However, the real inspiration for Imprimatur was a real-life historical figure, Atto Melani (1626–1714), a castrato spy and composer who, during the course of his 88-year-long life, acted as secret agent for popes, monarchs and cardinals and played a key role in Italian and European politics during the 18th century. Sorti said that he first came across Melani in his work as a musicologist, but the true scope of this man’s activities only became clear later. Melani was much more important as a political figure than as a singer. His real vocation was to become a spy and diplomat. He entered the court as a castrato and this enabled him to build a reputation as one of the select voices of the period, as well as gaining an entrée to circles that would otherwise have been beyond his reach. It was the injustice of history’s treatment of Melani – he rose from poverty to become one of the richest and most influential men in Italy, but then sank back into complete oblivion again after his death – that prompted Monaldi and Sorti to start writing in the first place.
Imprimatur is set in September 1683, a precise date that marks an outbreak of the plague in Rome and led to a multifarious group of individuals being quarantined inside the Locanda del Donzello. Sorti and Monaldi based their characters on a real document listing the names of the people staying at the inn, a building that still exists. Outside the microcosm of the inn, rulers across Europe are waiting for news from Vienna which has been besieged by the Turkish armies of Kara Mustapha. Benedetto Odescalchi, now Pope Innocent XI, has embarked on a mission to save the city and Christendom from the menace of Islam with the help of Catholic Europe. However, among those incarcerated in the inn is Atto Melani, a spy in the service of the French king Louis XIV. Once Melani has enlisted the services of the dwarf apprentice who narrates the story, the two succeed in escaping the inn through a secret labyrinth of underground tunnels, and with the darkly comic help of Rome’s untouchables, the corpisantari, they reveal a plot to assassinate the pope himself. One aspect to the book that will appeal particularly to music lovers is that the events are cadenced to the music of Luigi Rossi, Robert Devizé (De Visée), Lully and, of course, Corbetta’s rondeau “Les Barricades Mystérieuses” which plays such a crucial part in the plot.
But what makes this book stand out was the discovery of documentary evidence for papal underhandedness of spectacular proportions. Prior to becoming pope, Benedetto Odescalchi financially backed William of Orange, a leading Protestant ruler and Stadtholder of Holland and Zeeland, so that in effect, funds from the Odescalchi coffers resulted in the invasion of England in 1688 and the deposition of the Catholic monarch James II. This discovery is woven into the story as the motive that prompts Dulcibeni’s assault on the pope. However, this is fact not fiction and the present-day effects have proved infinitely more devastating than either author could ever have imagined – literally reaching across the centuries to affect the publication of their work.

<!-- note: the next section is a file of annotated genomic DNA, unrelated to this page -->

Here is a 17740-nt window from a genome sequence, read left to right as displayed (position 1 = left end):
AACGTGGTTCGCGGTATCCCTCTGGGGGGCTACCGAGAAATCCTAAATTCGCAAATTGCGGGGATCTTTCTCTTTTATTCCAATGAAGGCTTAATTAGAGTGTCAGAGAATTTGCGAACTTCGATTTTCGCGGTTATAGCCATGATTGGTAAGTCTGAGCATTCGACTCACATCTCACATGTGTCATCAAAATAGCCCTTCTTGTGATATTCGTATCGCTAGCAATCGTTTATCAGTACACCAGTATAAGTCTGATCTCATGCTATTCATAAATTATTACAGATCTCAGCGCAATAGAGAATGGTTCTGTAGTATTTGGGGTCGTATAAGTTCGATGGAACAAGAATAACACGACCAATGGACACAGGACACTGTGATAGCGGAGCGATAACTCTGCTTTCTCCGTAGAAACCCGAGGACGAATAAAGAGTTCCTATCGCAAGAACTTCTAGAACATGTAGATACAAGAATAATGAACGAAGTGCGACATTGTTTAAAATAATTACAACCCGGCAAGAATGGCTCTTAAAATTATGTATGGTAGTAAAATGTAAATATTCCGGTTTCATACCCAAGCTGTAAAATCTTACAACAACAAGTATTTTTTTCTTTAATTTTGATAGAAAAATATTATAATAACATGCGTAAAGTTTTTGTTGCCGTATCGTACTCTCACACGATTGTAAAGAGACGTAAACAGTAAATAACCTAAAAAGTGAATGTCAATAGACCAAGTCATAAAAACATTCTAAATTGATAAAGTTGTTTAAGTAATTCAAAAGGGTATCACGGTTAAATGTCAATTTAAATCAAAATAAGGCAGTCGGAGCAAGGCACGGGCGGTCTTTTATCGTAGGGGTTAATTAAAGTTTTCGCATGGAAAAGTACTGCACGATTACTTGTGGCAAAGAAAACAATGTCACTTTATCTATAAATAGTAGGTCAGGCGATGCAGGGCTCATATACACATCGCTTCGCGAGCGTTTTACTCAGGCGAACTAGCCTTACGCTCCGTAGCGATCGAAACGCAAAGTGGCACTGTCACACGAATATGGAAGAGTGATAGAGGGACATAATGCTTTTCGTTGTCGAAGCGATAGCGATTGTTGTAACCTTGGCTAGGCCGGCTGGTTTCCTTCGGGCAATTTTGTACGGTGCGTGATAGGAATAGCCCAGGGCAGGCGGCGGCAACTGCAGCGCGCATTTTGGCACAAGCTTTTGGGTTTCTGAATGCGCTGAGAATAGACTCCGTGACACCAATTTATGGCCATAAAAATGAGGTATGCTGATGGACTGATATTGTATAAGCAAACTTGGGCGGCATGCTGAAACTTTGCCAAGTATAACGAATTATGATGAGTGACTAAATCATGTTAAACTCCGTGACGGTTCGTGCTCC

Without going into too much complex detail, this discovery – according to Sorti – “seriously annoyed” the Vatican which – in the wake of the 9/11 atrocity –- had been searching for a symbolic act and had decided to canonise Pope Innocent XI for his triumphant stand against the Turks and Islam in 1683. It is not clear why the Vatican was so surprised to discover this link to William of Orange given that a loan of some kind has always been rumoured to have existed. What this book does, however, is to give actual details of the pope’s two-faced wheeler-dealing and, moreover, of this most “unsaintly” sin, namely aiding heretics! In an annotated appendix, Monaldi and Sorti describe the Vatican accounts in detail and provide archival references. One wonders whether the documents have now been secreted away, as has long been the practice with so many other “sensitive” documents?
When the manuscript was accepted for publication by Mondadori, there was no suggestion that this was anything other than a first novel by two unknown authors. Indeed, after its publication in March 2002, the book quickly rose up the bestseller lists, reaching fourth place by mid April in a list printed by the Corriere della Sera. It soon sold out. It was at this stage that events took an unusual turn: a second print-run was ordered but was delivered four weeks late; bookshops complained of readers clamouring to get hold of copies to no avail and internet booksellers were flooded with enquiries. Then, in the summer of 2002, a well-known Catholic historian published an unusually hostile review in a Milan-based newspaper, Il Giornale. It was, say the authors, as if the lights went out and all Italian media coverage ceased. The Vatican boycott was in full swing. By March 2003, given that the book had disappeared from the Italian market and no copies were being sold, Monaldi and Sorti asked Mondadori to terminate their contract and decided to take the book abroad (17).